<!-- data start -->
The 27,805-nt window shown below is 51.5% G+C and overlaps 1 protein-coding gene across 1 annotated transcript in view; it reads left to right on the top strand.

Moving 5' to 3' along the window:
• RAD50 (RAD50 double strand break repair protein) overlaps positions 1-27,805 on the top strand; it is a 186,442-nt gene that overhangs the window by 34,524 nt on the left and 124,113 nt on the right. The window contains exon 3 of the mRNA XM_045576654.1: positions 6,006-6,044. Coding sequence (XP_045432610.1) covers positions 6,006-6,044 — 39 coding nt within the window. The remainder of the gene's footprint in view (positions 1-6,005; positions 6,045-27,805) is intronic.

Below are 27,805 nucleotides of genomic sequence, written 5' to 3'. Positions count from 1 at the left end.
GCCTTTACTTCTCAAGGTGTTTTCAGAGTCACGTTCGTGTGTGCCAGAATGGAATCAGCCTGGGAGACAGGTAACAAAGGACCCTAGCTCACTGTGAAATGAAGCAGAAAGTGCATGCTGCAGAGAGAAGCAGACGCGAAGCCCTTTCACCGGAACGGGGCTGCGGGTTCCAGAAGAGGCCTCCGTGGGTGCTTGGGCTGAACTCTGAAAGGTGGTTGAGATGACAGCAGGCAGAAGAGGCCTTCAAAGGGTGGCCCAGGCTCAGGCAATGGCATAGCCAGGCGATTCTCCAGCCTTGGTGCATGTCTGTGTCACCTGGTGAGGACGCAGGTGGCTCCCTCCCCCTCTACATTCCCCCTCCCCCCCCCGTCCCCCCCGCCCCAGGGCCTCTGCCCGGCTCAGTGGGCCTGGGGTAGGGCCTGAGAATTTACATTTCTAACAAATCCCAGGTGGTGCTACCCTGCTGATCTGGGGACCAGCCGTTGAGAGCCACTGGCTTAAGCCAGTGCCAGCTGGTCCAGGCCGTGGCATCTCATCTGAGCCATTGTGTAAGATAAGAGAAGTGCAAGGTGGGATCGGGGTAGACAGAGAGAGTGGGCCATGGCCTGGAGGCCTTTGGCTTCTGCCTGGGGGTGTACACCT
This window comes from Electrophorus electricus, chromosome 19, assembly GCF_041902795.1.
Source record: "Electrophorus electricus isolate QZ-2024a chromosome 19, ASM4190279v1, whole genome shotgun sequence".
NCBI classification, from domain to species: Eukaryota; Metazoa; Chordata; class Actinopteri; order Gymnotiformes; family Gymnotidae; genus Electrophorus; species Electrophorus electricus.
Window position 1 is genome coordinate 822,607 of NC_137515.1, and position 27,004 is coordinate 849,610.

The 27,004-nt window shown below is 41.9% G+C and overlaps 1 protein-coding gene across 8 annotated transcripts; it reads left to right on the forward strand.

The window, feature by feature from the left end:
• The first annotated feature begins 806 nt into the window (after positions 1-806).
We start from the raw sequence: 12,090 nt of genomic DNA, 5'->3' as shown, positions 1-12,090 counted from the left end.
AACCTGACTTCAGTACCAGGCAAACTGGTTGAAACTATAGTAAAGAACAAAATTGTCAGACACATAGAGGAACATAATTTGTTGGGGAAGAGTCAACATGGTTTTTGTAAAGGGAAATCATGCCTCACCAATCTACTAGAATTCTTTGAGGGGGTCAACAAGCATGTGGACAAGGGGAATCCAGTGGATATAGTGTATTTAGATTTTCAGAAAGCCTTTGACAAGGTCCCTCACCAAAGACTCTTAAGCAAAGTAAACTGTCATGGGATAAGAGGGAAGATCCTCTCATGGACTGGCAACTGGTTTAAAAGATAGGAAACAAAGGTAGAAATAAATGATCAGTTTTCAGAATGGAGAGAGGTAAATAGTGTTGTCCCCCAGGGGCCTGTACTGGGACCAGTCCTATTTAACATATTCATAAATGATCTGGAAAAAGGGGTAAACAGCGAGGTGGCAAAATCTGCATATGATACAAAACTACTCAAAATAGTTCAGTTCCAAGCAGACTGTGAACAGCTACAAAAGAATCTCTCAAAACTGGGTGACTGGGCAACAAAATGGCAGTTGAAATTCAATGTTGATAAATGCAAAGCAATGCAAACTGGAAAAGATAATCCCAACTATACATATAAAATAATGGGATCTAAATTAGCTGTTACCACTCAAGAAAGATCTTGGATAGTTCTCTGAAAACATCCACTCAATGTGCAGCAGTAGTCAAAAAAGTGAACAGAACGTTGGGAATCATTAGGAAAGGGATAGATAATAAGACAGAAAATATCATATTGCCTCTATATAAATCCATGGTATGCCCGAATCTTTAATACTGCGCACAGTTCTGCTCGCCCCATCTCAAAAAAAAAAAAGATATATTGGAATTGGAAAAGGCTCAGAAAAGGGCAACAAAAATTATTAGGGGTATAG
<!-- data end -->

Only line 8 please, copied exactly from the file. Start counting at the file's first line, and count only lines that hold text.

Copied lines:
NCBI classification, from domain to species: Eukaryota; Metazoa; Chordata; class Actinopteri; order Gymnotiformes; family Gymnotidae; genus Electrophorus; species Electrophorus electricus.